This article could go on and on, describing other evidence in the press of torture and abuses conducted by the U.S. or its allies. Let some brief linked headlines suffice:

Canadians ‘subcontracted torture’ in Afghanistan: Testimony

[An Afghan-Canadian interpreter] told a House of Commons committee hearing that he believes every Canadian armed forces member who was involved in transferring detainees in Afghanistan knows the NDS tortures people. "All along the chain of command, they know what is going on — everybody," he asserted.

Bahrain: Court Ruling Disregards Torture Evidence

19 Convicted in Killing Despite Earlier Acquittal, Lack of Evidence, Coerced Confessions

Egypt: “Hizbullah cell” convictions marred by torture allegations

Detainee-torture allegations spread to Britain

Allegations that Afghan detainees were routinely handed over to Afghan authorities for torture – up to now a largely Canadian scandal – are poised to envelop fellow NATO countries with a London court case that claims Britain exposed hundreds of prisoners to abuse in similar circumstances.

People deported by EU member states face torture despite Diplomatic Assurances

Feeling overwhelmed yet? If not, peruse a new article just posted today by Professor E. San Juan, Jr., who discusses the ongoing use of CIA KUBARK-style forms of torture and interrogation in the Philippines. Or read any number of histories of how the U.S. exported torture techniques abroad to Latin America, even before the U.S. gave the green light to death squads that killed or disappeared tens of thousands in that part of the world in the 1970-1980s (one could start with the works of John Dinges or J. Patrice McSherry.

Of course, my intent is not to truly overwhelm, but to educate and incite. Yes, incite readers to become active in protesting and helping eradicate this virus of torture from the body politic. By what special right does anyone in this society, after Abu Ghraib, after the 20,000 tortured to death by the CIA’s Vietnam-era Operation Phoenix, after Guantanamo, Bagram, and the teaching of torture to foreign militaries, by what special right can anyone in this society claim any superiority, any moral right to pursue a foreign policy that demands U.S. right of military action anywhere in this world? (And this at a time when NATO sources are claiming combat operations in Afghanistan are likely to go on for another four years.)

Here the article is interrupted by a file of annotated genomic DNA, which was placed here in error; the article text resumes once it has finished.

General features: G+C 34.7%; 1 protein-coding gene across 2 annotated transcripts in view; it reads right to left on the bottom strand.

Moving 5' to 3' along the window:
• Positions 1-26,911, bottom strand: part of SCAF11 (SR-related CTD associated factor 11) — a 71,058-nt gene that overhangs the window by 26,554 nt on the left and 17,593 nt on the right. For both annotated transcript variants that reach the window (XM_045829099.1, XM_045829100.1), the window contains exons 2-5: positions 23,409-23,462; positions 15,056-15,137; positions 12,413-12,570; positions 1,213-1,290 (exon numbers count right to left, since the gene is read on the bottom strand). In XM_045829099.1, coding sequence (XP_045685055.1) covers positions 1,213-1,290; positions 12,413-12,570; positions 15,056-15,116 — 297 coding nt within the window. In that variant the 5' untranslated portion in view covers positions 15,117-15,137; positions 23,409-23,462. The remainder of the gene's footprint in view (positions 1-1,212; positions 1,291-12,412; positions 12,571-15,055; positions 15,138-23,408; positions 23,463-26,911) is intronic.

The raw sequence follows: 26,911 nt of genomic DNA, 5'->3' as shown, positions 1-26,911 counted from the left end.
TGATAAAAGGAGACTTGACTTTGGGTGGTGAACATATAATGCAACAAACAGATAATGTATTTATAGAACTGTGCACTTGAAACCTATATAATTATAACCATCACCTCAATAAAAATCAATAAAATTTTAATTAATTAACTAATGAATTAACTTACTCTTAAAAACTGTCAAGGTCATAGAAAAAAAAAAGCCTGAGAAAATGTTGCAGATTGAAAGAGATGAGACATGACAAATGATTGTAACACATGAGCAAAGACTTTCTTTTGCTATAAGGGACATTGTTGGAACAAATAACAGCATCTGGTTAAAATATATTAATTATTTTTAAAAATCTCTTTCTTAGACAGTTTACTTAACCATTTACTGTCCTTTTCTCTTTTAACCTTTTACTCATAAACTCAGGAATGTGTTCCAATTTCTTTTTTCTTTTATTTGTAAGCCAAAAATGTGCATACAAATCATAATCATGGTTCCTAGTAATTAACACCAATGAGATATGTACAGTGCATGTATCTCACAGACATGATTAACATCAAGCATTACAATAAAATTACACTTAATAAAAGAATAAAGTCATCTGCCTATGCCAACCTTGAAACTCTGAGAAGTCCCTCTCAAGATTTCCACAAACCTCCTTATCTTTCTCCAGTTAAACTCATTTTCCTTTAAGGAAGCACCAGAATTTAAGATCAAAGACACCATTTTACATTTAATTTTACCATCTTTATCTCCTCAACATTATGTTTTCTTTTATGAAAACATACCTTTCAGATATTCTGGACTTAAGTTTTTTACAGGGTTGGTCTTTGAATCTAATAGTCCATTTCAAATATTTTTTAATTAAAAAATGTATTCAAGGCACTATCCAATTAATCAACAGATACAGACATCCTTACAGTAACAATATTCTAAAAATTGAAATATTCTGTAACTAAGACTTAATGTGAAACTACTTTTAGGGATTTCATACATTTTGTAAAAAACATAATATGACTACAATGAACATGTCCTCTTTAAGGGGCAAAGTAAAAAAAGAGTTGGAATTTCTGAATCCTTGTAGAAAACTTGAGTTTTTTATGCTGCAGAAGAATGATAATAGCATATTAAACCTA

It is difficult to read even the well-intentioned and researched articles at this blog (among the best around) and not feel that behind all the politics stand crimes of such monstrosity that one cannot take seriously any of the entire circus. It is not enough that the rulers of this country cannot even administer the country with anything like equity or even competence. The recent oil well blow-out in the Gulf of Mexico testifies to an ineptitude and willful blindness on environmental issues that shouts out mistrust for those who now claim they will fix things.

The same goes for the empty promises and gestures about torture that emanate from the PR-decked halls of the Obama administration. Immersed in attempts to expand Bush-era claims over "state secrets," it has broken its promise to close Guantanamo, even as it expands secret prisons (now run by JSOC instead of CIA) in Afghanistan, or as in Iraq, turns over the torture franchise to their Iraqi strongmen buddies, just as they had long ago given Saddam Hussein the green light to assassinate Iraqi leader Abd al-Karim Qasim. (Hussein failed and had to temporarily flee Iraq, but returned after a CIA-linked coup and as head of security made his bones torturing and killing thousands of Iraqi leftists.)